According to the 2018 Continental Mobility Study, an overwhelming majority—more than 80% of respondents in Germany and China and more than 90% in the US—would choose the same type of engine as their current car. The only country open to change is Japan, where at least a quarter of respondents said they would consider a different type of engine.
The drivetrain people use have no bearing on their willingness to change; around 10% of motorists surveyed in China and Japan drove hybrid vehicles or electric cars. More than 80% of this group said they would remain loyal to electric drivetrain concepts when buying a new car.
The results clearly show that motorists nowadays still tend to be conservative when choosing engine types and stick to what they know. This is something that must be considered in the move toward electric mobility, along with long-standing concerns regarding vehicle range. Yet we envisage much higher acceptance of alternative drivetrain concepts in the years to come, when there is a broader range of vehicles available and the general conditions become more attractive—such as tax breaks for company cars.—Andreas Wolf, president of Continental’s Powertrain division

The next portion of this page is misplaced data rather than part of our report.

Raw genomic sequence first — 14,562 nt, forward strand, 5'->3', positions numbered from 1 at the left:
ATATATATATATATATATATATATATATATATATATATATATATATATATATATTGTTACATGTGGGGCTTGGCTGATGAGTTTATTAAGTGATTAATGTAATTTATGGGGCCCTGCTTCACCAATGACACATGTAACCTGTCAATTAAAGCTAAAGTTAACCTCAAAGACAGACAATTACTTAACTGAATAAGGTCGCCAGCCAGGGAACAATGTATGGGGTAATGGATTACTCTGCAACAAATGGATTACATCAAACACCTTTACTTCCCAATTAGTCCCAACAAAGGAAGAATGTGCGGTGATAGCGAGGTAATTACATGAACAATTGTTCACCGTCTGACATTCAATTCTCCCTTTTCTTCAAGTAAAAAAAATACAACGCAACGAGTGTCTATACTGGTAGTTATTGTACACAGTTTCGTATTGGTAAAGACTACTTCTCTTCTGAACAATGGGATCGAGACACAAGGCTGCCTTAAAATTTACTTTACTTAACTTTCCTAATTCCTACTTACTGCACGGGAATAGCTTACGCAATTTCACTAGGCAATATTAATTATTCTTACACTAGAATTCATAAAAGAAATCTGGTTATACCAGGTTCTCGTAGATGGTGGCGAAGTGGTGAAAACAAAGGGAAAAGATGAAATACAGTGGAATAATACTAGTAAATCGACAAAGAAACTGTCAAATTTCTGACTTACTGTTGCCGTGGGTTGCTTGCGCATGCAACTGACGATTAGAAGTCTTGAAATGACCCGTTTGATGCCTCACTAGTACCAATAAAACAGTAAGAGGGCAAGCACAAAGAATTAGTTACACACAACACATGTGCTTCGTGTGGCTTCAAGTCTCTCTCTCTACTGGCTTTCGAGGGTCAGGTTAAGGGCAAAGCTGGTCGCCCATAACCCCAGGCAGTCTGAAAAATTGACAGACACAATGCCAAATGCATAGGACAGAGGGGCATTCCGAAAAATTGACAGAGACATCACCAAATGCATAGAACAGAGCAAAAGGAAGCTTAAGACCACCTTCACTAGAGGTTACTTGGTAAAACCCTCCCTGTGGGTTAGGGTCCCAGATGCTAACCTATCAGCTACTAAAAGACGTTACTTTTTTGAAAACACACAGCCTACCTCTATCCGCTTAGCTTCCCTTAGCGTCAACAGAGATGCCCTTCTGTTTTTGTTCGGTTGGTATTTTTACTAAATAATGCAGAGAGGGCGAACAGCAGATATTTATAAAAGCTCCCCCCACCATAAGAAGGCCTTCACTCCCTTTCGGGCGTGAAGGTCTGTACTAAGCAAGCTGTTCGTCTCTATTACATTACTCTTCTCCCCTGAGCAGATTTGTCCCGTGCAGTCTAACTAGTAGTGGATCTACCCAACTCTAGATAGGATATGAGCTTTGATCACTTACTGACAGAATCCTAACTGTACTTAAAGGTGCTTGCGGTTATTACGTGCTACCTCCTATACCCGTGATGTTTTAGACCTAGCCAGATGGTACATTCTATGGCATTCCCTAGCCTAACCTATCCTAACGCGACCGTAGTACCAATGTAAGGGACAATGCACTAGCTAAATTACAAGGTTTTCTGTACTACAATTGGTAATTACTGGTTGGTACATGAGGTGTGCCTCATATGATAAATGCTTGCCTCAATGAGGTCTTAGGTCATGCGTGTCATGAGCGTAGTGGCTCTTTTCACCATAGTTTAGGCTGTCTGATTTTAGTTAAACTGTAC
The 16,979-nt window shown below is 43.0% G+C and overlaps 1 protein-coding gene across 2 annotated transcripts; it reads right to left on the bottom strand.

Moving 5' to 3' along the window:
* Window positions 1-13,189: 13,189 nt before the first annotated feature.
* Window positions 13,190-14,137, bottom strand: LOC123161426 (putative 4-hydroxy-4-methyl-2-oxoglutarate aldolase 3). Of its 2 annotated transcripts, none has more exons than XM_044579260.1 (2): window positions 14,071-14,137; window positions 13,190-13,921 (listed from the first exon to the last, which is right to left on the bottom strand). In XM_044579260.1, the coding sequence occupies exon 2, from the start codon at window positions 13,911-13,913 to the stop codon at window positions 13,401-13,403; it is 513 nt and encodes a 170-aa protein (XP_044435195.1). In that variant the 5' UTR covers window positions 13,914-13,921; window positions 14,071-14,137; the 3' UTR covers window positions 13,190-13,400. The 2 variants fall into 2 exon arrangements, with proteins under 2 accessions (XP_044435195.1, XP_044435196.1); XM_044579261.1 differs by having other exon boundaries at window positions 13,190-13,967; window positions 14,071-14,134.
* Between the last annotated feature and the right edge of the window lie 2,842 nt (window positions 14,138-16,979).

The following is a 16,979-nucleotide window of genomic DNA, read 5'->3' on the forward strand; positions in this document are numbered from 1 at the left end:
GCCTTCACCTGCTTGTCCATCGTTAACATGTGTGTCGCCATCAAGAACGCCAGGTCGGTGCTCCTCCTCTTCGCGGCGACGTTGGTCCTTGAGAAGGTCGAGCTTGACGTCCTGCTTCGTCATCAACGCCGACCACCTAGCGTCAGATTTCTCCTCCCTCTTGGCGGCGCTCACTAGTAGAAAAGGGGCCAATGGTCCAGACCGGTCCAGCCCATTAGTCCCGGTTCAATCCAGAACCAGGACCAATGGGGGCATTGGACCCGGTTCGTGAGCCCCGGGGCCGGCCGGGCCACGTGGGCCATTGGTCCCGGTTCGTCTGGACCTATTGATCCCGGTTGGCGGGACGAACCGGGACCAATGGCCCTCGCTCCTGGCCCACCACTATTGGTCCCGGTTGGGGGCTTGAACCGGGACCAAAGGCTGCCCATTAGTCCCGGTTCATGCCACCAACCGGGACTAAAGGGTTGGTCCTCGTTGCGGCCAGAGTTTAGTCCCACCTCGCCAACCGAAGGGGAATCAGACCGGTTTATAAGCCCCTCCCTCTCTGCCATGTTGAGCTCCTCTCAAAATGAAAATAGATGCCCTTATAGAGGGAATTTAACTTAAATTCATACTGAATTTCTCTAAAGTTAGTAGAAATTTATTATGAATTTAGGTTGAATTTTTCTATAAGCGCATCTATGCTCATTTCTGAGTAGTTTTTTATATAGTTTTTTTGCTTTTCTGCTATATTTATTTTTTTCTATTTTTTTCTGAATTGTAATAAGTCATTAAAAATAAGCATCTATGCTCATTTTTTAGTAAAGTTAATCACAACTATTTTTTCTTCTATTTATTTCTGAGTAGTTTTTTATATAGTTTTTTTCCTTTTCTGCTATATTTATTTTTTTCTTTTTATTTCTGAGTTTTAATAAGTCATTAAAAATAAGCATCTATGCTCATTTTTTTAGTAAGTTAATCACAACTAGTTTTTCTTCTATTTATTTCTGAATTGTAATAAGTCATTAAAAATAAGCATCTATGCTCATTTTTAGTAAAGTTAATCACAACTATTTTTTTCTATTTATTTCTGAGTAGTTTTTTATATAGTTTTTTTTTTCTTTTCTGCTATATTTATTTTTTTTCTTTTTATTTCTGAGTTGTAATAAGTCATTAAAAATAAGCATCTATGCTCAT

For the 2018 Continental Mobility Study, the technology company commissioned market and social research institute infas to conduct a representative survey of drivers in the US, Japan, China and Germany. Experts from science and the automotive industry were also interviewed.
A considerable number of respondents drove a diesel car—around 30% in Germany alone. Around a third of these diesel drivers could see themselves switching to another type of engine, with 17% actually planning to do so. Aside from diesel drivers, in Germany, only young motorists aged 30 and under show a certain willingness to change, with roughly one in five young drivers saying they would consider a different engine type for their next vehicle.
In Germany, the study also addressed the diesel crisis. It revealed mixed views among respondents in Germany on who is to blame. Twenty-six percent laid the blame with politicians, 11% stated a mix of reasons and 6% thought that environmental protection associations were responsible. Thirty-nine precent of motorists aged 31–45 blame politicians, as do 40% of all respondents in Germany in this age group. Only 50% name the automotive industry as exclusively responsible for the diesel crisis.